Now that the market is correcting, it’s easy to succumb to fear and consider selling out of stocks. While moving to cash may feel safe, remaining in cash for an extended period of time ultimately erodes your purchasing power. If your cash is earning 0% and inflation is even a modest 2% over a five year period, then you’ll lose 10% of your purchasing power. Inflation remains a serious threat to your finances over the long-term, but it’s less obvious when you’re in cash because the face value of your assets doesn’t decline.
With this in mind, consider the -20% drop in the market in 2018 and the -34% drop in the market in 2020. If you sold your stocks in either of those downturns, then the equity portion of your portfolio would be worth considerably less today than if you just remained invested.
That’s typically the case. As we’ve mentioned frequently over the years, trying to time the highs and lows of the market is nearly impossible. It’s also not long-term investing, but rather trading. And to quote Peter Lynch, “Far more money has been lost by investors preparing for corrections or trying to anticipate corrections than has been lost in corrections themselves”.
Two of the best ways to combat our own loss aversion tendencies are to (1) have a plan and (2) take a long-term perspective.
To quote Yogi Berra, “if you don’t know where you’re going, then you might end up some place else”. In other words, if you don’t have a plan, then you probably have no idea what’s in your future. And when it comes to either saving/preparing for retirement and/or understanding if your money will last over the course of a long retirement, then the only way to know is if you have a financial plan.
A financial plan helps provide clarity on if or when you can retire and whether your money will last. It can also provide clarity on interrelated issues like how to fund short-term expenses, how much help you can provide to your family, whether or not you can leave a legacy to your heirs, how your assets will ultimately be distributed, whether you can pursue your charitable interests and how the potential costs of long-term care may impact our finances and our families.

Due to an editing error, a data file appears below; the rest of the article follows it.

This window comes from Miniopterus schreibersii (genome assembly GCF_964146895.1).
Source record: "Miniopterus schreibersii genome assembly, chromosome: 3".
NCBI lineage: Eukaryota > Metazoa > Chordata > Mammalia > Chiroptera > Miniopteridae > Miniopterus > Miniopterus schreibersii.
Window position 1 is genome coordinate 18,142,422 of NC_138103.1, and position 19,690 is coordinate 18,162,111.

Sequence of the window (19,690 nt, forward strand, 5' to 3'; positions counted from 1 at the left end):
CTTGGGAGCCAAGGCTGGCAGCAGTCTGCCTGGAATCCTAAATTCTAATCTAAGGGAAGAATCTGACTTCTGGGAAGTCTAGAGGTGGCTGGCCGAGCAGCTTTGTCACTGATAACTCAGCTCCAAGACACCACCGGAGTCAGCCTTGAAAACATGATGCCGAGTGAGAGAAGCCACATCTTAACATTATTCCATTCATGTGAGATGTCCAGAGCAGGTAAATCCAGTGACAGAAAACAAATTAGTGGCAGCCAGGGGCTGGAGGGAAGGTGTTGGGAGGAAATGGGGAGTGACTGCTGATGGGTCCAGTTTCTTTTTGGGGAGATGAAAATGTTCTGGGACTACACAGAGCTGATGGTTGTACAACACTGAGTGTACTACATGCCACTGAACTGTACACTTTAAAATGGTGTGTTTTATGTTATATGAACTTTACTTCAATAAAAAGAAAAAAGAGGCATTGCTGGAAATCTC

One of the benefits of having a plan is that it helps you sort out your goals and think long-term. There is a role for cash in everyone’s lives, but like all of the components of your financial portfolio, it should serve a purpose.
Investing in stocks and bonds is a long-term play and the returns that the markets provide over the long-term are positive. But you only achieve the returns that the markets provide over the long-term by staying invested.
By keeping cash on hand for short-term needs and taking a long-term approach with stocks and bonds, you’re not focused on the daily, weekly or monthly ups and downs of the stock market, nor are you focused on the short-term impact of the red or green numbers in your portfolio. You’re more likely to meet your long-term financial goals this way.
At this point in 2022, no one can say with certainty if the market has bottomed or if it has further to go. What’s more likely is that it will work itself out over time like it always has in the past. Bull markets are normal and recessions are normal too in that they both come and go.
In the meantime, the best remedy to alleviate your fear is to revisit your plan. Regardless of how the market performs in the short-term, maintain a long-term perspective and make sure that you have a plan so you know where you’re headed.
If you don’t have a plan, well then you should. And if you have questions, then your ACM Wealth Advisor can help.